Sunday, September 17, 2017

Ephemera Obscura at the CAC

The newly renovated Contemporary Arts Center looks more sleekly polished than ever, so it may come as a surprise that the lobby gallery currently resembles a vast curiosity cabinet -- or maybe the most meticulous estate sale ever. But a T. S. Eliot quote in Aaron Levi Garvey's curator statement explains everything: “It is only in the world of objects that we have time and space and selves.” Although the diverse works in this Ephemera Obscura show demand empathic contemplation, their evocation of the secret life of objects insightfully reflects this city's pervasively soulful, yet oddly elusive, aesthetic. In a city where altars -- Roman Catholic or voodoo -- have long set the tone, the power of ritual objects is taken for granted as even ordinary things sometimes appear charged with mysterious new meanings.

The possible variations are endless, as we see in Tony Degradi's excavated books with pages carved away to reveal new collage-like narratives, as in Family Time, above. the Milagros Collective's populist altar of plastic crustaceans and tacky action figures, or Lorna Williams' assorted plumbing and electrical parts reborn as a skeletal human torso, or Artemas Antippas's bleached chicken bones ritualistically arranged on a cosmic blue-glitter platform. Loren Schwerd's woven thread tapestry spelling out words from chemical and soil hydrology processes recalls voodoo's talismanic use of hair, in a late-industrial incantation of sorts. Even more subtle is Mannon Bellet's In Search of Lost Intimacy, a pair of empty Plexiglas cases that, when opened, release alluringly delicate scents distilled by Swiss perfumers from soil and plant samples from local endangered habitats. But in Carlton Sturgill's Garden of Delights shabby-chic glass shanty cobbled from old windows, the emptiness is  for the way it suggests an ethereal trysting place for lusty invisible spirits, above left.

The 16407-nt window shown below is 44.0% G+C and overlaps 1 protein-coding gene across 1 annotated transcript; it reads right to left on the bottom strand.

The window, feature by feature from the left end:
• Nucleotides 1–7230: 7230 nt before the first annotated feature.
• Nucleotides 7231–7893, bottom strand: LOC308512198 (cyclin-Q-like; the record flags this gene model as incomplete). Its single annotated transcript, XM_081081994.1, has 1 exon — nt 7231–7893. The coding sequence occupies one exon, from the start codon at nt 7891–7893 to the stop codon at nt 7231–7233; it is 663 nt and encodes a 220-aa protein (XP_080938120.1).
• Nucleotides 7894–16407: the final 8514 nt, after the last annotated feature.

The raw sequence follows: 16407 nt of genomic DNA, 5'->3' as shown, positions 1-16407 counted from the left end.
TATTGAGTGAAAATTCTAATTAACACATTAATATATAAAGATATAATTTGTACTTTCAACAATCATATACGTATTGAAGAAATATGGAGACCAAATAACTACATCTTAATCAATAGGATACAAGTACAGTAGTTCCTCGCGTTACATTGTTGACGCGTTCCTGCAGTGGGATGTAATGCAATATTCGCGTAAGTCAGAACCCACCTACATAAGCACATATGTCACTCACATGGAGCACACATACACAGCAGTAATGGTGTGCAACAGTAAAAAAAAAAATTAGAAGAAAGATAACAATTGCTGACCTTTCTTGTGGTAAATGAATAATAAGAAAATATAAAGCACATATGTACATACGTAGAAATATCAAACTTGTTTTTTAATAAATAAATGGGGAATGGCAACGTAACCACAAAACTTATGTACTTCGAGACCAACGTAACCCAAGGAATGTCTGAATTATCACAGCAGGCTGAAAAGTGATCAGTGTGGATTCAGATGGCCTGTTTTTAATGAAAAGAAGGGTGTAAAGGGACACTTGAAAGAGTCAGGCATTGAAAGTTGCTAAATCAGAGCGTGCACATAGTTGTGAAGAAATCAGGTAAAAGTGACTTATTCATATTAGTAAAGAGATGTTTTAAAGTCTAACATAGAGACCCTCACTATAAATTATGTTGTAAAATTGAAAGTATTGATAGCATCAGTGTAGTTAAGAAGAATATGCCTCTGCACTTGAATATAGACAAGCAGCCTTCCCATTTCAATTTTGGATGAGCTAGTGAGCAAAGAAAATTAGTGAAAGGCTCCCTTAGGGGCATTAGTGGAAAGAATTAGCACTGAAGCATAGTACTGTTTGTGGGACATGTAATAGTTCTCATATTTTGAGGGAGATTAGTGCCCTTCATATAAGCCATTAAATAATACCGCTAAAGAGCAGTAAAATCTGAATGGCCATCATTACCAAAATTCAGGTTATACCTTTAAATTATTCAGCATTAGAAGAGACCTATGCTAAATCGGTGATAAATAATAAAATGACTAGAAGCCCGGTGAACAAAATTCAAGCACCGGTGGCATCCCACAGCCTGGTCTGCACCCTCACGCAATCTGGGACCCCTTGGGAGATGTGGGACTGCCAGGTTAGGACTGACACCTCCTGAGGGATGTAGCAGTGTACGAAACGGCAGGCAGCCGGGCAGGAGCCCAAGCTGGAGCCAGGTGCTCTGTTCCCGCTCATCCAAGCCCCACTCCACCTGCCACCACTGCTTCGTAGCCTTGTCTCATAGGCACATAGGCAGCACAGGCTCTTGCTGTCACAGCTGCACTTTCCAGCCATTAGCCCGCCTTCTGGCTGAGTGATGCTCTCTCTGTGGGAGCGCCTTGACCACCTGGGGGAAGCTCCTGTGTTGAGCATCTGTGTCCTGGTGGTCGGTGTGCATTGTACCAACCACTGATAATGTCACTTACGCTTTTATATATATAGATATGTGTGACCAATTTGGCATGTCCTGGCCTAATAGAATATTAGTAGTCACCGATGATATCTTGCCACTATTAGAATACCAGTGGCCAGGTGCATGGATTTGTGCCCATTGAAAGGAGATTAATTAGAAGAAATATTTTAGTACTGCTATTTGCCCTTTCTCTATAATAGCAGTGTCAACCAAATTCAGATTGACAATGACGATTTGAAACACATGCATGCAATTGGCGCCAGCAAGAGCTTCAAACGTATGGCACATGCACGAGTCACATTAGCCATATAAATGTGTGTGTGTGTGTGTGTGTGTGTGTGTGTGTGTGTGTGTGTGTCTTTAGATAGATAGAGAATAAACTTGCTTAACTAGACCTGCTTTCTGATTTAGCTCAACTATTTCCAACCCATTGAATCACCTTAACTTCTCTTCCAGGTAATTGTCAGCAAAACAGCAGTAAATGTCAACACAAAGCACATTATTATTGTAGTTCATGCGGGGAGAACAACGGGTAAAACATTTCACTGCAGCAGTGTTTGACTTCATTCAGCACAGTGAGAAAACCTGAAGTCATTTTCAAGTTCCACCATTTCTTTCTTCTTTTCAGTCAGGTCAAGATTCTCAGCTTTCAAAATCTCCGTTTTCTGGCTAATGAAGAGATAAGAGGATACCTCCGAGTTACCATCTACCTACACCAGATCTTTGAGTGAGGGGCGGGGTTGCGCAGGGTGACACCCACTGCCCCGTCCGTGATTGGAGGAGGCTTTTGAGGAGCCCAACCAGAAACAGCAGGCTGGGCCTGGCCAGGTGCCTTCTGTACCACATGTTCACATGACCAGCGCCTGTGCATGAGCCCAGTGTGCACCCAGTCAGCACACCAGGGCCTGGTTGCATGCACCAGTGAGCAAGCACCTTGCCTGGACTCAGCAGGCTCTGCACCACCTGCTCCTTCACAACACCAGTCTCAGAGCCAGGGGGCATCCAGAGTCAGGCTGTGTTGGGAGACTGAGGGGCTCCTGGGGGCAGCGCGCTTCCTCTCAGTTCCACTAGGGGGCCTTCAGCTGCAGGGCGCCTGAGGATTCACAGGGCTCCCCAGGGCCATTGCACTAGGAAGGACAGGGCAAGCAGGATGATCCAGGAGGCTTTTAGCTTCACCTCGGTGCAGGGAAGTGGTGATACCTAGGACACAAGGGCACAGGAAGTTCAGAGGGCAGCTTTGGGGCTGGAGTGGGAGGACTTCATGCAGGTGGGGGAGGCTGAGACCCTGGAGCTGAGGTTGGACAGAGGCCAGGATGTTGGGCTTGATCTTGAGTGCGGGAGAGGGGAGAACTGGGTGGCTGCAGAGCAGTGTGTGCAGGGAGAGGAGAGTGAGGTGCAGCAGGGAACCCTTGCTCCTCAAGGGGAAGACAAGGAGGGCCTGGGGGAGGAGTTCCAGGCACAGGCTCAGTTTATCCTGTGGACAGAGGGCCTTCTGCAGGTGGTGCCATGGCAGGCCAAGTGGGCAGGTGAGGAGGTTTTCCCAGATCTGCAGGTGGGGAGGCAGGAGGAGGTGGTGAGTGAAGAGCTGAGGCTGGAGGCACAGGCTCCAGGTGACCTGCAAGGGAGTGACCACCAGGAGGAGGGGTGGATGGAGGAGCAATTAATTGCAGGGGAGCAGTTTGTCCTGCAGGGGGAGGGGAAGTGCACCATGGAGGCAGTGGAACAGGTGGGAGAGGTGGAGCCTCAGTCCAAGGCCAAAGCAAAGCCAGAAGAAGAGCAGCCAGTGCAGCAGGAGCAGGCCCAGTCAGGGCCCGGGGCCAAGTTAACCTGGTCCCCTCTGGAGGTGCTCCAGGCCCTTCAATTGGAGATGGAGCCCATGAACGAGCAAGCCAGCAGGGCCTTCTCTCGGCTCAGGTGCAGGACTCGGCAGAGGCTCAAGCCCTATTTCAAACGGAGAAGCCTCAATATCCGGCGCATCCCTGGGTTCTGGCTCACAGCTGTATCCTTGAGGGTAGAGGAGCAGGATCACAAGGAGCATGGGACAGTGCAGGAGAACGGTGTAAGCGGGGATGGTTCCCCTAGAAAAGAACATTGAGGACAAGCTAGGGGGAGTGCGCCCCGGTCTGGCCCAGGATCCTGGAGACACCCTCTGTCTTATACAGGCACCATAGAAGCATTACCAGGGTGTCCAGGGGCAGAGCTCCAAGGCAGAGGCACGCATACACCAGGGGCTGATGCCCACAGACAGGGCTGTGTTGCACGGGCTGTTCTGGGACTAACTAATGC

Moma Tried's Voynitsky Estate doll house, above, is astoundingly detailed right down to the tiny Tom Waits LPs in the den. But the most emblematic of all may be Christopher Lawson's How She Saved Everything, top (detail), assemblage of doll parts, artificial flowers and filigree, toy soldiers and rosary beads – an outstanding example of the cosmic potential of clutter. ~Bookhardt / Ephemera Obscura: Mixed Media by Regional Artists, Through Oct. 1, Contemporary Arts Center, 900 Camp St., 528.3805.